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Two of Polytechnique’s professors receive $1.65 M in funding to support innovative mentorship program

July 5, 2020 - Source : NEWS

Engineering Physics Professor Clara Santato and Mechancial Engineering Professor Isabelle Villemure (right-hand side in photo) eached received a $1.65 M grant from the Natural Sciences and Engineering Research Council of Canada’s (NSERC) Collaborative Research and Training Experience Program (CREATE).

De gauche à droite : Clara Santato, professeure titulaire au Département de génie physique; Isabelle Villemure, professeure titulaire au Département de génie mécanique (photo : Gaëlle Vuillaume).

From left to right: Professor Clara Santato, Department of Engineering Physics; Professor Isabelle Villemure, Department of Mechanical Engineering (photo: Gaëlle Vuillaume)..

A gold mine awaits in discarded electronic equipment

Professor Clara Santato has received funding from the federal government for the Collaborative Research and Training Experience in Sustainable Electronics and Eco-Design (CREATE SEED) initiative, where she is principal investigator. In this program, student interns and researchers will address issues related to electrical and electronic equipment waste (also known as WEEE or e-waste), by optimizing component recovery and recycling from existing waste.

Ever-growing demand for electronic products produces enormous amounts of waste; in 2016 alone, it amounted to 44.7 megatonnes, to which Canada contributed 724 kilotonnes. E-waste contains substances that are hazardous to both health and the environment - but also contains precious metals, of economic interest to the recycling industry. For example, there is 100 times more gold in a tonne of mobile phones, than in a tonne of gold ore – the material value of which alone is $62.5 billion.

To help solve the growing e-waste production problem, as well as the loss of precious metal resources, Professor Santato, together with her research partners, developed the CREATE SEED program. Professor Santato and her research partners believe that the adoption of sustainable-development principles in the electronics industry requires a paradigm shift from a linear to a circular economy.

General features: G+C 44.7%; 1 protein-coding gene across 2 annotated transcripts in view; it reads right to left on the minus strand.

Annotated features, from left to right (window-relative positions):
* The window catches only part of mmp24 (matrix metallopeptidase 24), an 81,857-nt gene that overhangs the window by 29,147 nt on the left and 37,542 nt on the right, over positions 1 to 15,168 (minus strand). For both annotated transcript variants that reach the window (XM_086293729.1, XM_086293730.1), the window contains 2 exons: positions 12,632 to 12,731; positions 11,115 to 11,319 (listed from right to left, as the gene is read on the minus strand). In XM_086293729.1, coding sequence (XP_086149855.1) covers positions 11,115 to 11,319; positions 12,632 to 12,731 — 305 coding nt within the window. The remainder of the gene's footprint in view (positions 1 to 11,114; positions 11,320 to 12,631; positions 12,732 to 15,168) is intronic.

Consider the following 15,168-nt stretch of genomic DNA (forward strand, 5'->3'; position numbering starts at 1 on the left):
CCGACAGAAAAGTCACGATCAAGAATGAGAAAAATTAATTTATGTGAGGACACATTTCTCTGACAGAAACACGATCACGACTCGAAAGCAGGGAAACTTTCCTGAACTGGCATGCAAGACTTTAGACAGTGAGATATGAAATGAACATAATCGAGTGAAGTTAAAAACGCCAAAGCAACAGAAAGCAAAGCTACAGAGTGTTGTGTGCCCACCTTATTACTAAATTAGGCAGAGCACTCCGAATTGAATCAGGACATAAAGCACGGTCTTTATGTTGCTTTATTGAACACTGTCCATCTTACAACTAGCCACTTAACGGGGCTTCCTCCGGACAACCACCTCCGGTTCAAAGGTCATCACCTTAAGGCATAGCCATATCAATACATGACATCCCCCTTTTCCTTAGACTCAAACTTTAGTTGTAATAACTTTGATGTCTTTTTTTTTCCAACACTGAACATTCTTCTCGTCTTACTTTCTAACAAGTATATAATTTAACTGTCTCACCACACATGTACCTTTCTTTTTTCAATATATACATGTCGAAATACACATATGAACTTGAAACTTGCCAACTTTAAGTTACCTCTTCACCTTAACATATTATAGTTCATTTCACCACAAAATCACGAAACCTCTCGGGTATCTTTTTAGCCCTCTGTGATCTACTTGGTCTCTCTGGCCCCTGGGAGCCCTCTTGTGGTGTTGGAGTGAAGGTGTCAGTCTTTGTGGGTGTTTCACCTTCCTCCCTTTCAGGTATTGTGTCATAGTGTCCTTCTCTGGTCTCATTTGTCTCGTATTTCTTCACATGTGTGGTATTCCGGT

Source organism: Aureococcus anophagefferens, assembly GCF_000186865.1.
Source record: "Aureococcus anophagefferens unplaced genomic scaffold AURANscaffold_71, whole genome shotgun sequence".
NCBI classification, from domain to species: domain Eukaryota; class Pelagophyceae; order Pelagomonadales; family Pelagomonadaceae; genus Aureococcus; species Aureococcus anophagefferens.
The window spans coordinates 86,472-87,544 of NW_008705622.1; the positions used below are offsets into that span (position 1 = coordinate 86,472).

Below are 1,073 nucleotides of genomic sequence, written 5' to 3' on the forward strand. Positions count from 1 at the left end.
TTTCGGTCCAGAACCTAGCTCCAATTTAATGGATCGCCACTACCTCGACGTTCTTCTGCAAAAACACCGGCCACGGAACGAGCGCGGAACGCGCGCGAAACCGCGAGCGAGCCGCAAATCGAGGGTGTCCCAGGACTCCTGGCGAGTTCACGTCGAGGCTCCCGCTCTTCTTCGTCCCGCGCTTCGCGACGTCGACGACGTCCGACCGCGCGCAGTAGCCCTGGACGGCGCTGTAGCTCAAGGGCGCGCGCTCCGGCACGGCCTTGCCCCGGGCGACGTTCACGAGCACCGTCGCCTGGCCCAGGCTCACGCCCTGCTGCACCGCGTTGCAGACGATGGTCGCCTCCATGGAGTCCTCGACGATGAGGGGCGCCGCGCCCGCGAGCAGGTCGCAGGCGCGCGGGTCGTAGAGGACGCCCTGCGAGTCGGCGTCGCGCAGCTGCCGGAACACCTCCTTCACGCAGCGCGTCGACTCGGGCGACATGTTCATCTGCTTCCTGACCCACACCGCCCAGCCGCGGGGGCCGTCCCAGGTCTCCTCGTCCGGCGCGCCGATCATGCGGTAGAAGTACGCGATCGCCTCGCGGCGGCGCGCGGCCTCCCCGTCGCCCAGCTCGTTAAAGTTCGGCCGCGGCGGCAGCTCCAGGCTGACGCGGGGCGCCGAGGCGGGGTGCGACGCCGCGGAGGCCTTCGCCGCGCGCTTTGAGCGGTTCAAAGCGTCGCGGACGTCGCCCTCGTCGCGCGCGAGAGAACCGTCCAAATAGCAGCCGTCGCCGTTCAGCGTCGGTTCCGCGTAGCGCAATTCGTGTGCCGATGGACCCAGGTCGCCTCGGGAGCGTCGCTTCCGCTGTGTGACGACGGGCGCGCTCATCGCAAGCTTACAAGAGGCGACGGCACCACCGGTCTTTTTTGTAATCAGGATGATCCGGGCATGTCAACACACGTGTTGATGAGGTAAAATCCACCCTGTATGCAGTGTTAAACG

The program has both training and research objectives. The first objective seeks to change conceptual thinking paradigms about electronics, break down information silos, and eliminate blind spots - particularly in the field of ecotoxicology, and in terms of raising awareness about the universal nature of the e-waste problem. The second objective is to rethink electronic product design, using the best of conventional inorganic electronics and emerging organic technologies, combined with the development of manufacturing processes that minimize e-waste’s environmental footprint.

Polytechnique Montréal’s Professors Sophie Bernard, Daria Camilla Boffito, Maleknaz Nayebi, Jamal Chaouki, Jinghui Cheng, Jean-Marc Frayret, Stéphane Kéna-Cohen, Manuele Margni, David Ménard, Yvon Savaria, and Alberto Teyssedou, as well as Postdoctoral Fellow Guillaume Majeau-Bettez, are participating in CREATE SEED efforts and activities.

Researchers from the Institut national de la recherche scientifique (Professor Federico Rosei, UNESCO Chair), McGill University (Professors Audrey Moore, Noémie Dorval-Courchesne and Saji George), University of Toronto (Professor Nazir Kherani), University of Waterloo (Professor Marcel O’Gorman) and University of British Columbia (Professor Maria Holuszko) are also part of the project. Other contributors involved with the CREATE SEED program include: the National Research Council of Canada, École de technologie supérieure (ÉTS), HEC Montréal, the Printability and Graphic Communications Institute, Université de Montréal, Université de Sherbrooke, New York City University’s Queen's College, Université du Nigéria - Nsukka and United Nations University.